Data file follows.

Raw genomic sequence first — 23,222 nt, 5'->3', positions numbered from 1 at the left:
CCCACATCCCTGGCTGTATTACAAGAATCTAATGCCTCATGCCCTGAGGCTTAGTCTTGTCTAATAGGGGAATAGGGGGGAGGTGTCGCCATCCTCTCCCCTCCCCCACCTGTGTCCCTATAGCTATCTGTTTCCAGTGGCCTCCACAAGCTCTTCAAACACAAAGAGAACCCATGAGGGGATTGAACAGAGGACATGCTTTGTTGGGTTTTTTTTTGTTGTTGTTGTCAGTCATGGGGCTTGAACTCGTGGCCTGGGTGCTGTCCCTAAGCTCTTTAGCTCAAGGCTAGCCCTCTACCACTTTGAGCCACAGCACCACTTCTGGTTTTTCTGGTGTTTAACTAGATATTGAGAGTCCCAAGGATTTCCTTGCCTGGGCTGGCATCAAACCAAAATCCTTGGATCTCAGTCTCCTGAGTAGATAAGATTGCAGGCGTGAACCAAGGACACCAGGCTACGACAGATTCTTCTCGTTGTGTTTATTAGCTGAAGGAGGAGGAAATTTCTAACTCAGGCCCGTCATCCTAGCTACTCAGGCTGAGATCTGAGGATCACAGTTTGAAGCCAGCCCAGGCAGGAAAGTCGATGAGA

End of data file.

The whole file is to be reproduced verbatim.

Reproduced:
Raw genomic sequence first — 23,222 nt, 5'->3', positions numbered from 1 at the left:
CCCACATCCCTGGCTGTATTACAAGAATCTAATGCCTCATGCCCTGAGGCTTAGTCTTGTCTAATAGGGGAATAGGGGGGAGGTGTCGCCATCCTCTCCCCTCCCCCACCTGTGTCCCTATAGCTATCTGTTTCCAGTGGCCTCCACAAGCTCTTCAAACACAAAGAGAACCCATGAGGGGATTGAACAGAGGACATGCTTTGTTGGGTTTTTTTTTGTTGTTGTTGTCAGTCATGGGGCTTGAACTCGTGGCCTGGGTGCTGTCCCTAAGCTCTTTAGCTCAAGGCTAGCCCTCTACCACTTTGAGCCACAGCACCACTTCTGGTTTTTCTGGTGTTTAACTAGATATTGAGAGTCCCAAGGATTTCCTTGCCTGGGCTGGCATCAAACCAAAATCCTTGGATCTCAGTCTCCTGAGTAGATAAGATTGCAGGCGTGAACCAAGGACACCAGGCTACGACAGATTCTTCTCGTTGTGTTTATTAGCTGAAGGAGGAGGAAATTTCTAACTCAGGCCCGTCATCCTAGCTACTCAGGCTGAGATCTGAGGATCACAGTTTGAAGCCAGCCCAGGCAGGAAAGTCGATGAGA